For more on the debate, including a link to a video of the entire debate, click here. According to Frank Luntz's Democratic Focus Group, Senator Obama was the "overwhelming" winner of last night's debate. See Video at http://www.youtube.com/watch?v=L8ocKiHEzvM
Postscript Some readers may want to look at Lou Dobbs' latest -- a critique of NY Governor Spitzer's position on driver's license eligibilty for undocumented immigrants. Dobbs has been conducting war on Gov. Spitzer, calling him an "idiot," among other things. As I said before, the national safety/public safety argument for denial of driver's licenses to certain groups of drivers makes no sense to me. I want all driver's on the road to be safety tested and to have liabilty insurance.
Oliver Smithies (born July 23, 1925) is a geneticist and Nobel laureate, credited with the invention of gel electrophoresis in 1950, and the simultaneous discovery with Mario Capecchi of the technique of homologous recombination of transgenic DNA with genomic DNA.
Smithies was born in Halifax, West Yorkshire, England. He studied Physiology for a BA First class and earned a second bachelor's degree in chemistry; he also received a MA and a DPhil in Biochemistry at Balliol College, Oxford. Smithies dropped out of medical school to study chemistry.
From 1953 to 1960, Smithies worked in the Connaught Medical Research Laboratory, University of Toronto, Canada, due to visa problems, before he could return to his originally planned post at the University of Wisconsin-Madison, where he worked from 1960 to 1988.
Since 1988, Smithies has been designated an Excellence Professor of Pathology and Laboratory Medicine at the University of North Carolina at Chapel Hill. Smithies also works at the Duke University Institute for Genome Sciences and Policy.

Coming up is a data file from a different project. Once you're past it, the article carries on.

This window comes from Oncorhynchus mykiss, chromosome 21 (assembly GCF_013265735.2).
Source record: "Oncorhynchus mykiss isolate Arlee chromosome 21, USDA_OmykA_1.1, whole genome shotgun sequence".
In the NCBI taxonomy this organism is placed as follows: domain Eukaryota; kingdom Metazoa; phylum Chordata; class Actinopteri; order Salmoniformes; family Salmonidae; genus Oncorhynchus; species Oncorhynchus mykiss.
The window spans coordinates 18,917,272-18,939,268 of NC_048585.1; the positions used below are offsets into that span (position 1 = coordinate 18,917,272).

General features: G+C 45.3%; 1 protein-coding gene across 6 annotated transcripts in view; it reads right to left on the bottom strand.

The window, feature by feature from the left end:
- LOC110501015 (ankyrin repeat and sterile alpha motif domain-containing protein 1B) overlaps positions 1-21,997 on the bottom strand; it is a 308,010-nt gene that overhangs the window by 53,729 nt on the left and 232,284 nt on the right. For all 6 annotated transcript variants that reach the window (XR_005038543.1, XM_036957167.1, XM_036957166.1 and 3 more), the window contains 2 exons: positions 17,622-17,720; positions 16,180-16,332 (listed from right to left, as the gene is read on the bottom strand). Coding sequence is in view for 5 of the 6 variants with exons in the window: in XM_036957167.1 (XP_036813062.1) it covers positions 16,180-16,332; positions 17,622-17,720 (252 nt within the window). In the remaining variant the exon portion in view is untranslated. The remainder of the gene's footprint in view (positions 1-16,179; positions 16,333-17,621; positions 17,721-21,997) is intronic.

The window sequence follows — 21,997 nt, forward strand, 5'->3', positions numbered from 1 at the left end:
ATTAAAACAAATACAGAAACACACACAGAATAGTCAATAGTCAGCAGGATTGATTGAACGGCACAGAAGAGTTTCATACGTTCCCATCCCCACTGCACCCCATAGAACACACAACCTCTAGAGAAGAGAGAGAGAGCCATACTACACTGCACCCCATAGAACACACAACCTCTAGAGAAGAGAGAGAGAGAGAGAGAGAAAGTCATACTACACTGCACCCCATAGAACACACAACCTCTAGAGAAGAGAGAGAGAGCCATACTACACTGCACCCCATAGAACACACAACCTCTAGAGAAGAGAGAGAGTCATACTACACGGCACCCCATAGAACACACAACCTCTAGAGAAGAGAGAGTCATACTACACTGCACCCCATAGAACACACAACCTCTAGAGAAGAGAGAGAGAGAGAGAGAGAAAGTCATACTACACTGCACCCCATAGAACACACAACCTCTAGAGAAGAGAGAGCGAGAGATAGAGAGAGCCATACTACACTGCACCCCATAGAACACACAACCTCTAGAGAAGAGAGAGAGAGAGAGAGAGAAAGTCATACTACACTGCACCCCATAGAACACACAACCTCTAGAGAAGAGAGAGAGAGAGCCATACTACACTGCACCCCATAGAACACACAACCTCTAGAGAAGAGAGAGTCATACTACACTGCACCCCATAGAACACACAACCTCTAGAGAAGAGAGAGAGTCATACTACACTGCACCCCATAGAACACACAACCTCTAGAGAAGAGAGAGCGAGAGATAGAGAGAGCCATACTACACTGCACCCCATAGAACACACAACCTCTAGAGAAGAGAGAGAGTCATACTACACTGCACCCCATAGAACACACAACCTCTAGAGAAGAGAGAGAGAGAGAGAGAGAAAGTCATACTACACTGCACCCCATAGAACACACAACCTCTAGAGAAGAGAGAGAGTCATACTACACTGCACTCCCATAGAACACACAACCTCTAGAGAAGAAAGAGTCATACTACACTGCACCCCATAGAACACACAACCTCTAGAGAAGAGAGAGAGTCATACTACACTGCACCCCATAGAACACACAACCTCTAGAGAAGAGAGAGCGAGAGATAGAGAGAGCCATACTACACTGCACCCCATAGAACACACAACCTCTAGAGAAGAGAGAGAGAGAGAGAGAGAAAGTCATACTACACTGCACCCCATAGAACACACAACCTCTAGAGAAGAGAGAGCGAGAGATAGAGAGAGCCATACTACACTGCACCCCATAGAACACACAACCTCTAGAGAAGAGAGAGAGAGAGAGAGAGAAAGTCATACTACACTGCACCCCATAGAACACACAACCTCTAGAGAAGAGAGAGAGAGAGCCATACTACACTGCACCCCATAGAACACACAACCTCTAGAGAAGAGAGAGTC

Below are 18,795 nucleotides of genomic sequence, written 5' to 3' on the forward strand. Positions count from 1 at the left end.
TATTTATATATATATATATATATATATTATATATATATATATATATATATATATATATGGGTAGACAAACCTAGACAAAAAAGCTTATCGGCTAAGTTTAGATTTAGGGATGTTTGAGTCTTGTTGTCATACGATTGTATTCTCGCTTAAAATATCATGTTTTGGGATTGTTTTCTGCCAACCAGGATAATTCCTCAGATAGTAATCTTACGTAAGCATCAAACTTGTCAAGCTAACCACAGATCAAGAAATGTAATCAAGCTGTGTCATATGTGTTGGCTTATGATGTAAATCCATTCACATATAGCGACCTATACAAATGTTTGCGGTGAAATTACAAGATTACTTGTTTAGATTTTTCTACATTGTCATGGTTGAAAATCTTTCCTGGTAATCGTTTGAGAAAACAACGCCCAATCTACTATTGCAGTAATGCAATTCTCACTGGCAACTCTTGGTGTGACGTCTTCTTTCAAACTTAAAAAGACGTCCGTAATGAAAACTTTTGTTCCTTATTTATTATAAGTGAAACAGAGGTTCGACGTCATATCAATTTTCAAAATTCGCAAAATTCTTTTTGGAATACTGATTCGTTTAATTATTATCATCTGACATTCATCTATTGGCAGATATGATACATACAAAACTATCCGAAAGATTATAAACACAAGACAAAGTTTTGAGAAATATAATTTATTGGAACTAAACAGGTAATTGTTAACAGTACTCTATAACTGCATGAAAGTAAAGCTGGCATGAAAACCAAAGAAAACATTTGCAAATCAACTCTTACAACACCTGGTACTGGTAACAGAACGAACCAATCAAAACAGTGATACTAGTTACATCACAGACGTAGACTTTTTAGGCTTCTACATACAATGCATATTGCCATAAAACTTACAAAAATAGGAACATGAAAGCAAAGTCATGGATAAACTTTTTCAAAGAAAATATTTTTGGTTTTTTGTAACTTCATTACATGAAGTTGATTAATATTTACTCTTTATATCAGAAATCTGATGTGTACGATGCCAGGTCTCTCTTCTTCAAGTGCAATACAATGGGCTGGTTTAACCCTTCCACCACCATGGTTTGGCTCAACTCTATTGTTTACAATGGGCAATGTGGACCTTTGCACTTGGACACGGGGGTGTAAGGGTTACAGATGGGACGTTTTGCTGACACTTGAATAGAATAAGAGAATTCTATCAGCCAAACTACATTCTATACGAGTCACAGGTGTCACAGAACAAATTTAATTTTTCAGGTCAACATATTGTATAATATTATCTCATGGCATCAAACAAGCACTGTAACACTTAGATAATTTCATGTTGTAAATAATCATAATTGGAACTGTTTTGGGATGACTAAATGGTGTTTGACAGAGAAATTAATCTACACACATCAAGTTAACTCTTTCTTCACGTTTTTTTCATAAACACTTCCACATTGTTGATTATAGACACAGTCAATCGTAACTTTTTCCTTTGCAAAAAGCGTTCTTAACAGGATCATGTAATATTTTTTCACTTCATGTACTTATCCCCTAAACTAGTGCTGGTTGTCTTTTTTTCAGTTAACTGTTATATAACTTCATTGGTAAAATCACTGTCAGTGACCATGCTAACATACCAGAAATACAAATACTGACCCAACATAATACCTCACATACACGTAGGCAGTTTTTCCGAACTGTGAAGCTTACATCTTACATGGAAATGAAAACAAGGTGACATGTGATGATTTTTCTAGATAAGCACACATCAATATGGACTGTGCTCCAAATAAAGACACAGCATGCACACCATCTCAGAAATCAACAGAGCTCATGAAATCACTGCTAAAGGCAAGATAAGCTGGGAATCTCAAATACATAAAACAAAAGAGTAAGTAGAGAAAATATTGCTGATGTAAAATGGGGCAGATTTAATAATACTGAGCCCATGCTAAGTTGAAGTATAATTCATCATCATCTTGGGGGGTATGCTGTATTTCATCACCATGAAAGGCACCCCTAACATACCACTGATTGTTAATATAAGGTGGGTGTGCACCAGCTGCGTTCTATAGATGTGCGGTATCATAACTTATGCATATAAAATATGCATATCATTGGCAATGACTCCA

Smithies' work has advanced research in cystic fibrosis and could possibly have applications in other human diseases. Along with gel electrophoresis, he developed gene targeting, a method of creating mice with more human-like characteristics for use in research. Smithies and Mario Capecchi both came to the same discoveries regarding gene targeting independently. Smithies developed the technique while at the University of Wisconsin. In 2002, Smithies worked along with his wife, Dr. Nobuyo Maeda, studying high blood pressure using genetically altered mice. As of 1995, he still worked in his lab seven days a week.
On October 8, 2007, Smithies was announced as co-winner of the Nobel Prize in Physiology or Medicine with Mario Capecchi of the University of Utah (previously honored as Immigrant of the Day ) and Martin Evans of Cardiff University "for their discoveries of principles for introducing specific gene modifications in mice by the use of embryonic stem cells." Smithies is the first full professor at the University of North Carolina-Chapel Hill to receive a Nobel Prize.
For a news story about how the success of Capecchi and Smithies shows why the United States must get its immigration policy right, click here.